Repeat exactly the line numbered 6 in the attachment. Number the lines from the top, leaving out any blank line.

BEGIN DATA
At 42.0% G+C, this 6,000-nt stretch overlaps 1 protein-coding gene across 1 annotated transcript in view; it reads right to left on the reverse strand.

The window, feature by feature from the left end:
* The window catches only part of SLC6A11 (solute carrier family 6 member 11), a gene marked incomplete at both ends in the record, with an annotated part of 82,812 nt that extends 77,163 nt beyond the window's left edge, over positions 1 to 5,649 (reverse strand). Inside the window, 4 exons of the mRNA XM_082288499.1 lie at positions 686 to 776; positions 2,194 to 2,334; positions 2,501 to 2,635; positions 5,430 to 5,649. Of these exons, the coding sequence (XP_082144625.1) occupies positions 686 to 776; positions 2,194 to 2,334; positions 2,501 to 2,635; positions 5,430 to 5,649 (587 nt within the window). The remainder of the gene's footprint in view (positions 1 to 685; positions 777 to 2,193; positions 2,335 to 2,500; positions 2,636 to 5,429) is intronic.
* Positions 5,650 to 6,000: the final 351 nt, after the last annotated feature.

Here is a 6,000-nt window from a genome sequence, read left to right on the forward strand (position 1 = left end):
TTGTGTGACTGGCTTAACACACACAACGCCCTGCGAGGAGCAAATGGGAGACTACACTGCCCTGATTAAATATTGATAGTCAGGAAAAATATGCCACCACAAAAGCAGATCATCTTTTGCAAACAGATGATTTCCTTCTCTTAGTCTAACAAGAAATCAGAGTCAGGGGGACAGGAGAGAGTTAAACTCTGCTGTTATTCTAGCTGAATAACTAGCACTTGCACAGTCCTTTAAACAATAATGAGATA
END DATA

TTGTGTGACTGGCTTAACACACACAACGCCCTGCGAGGAGCAAATGGGAGACTACACTGCCCTGATTAAATATTGATAGTCAGGAAAAATATGCCACCACAAAAGCAGATCATCTTTTGCAAACAGATGATTTCCTTCTCTTAGTCTAACAAGAAATCAGAGTCAGGGGGACAGGAGAGAGTTAAACTCTGCTGTTATTCTAGCTGAATAACTAGCACTTGCACAGTCCTTTAAACAATAATGAGATA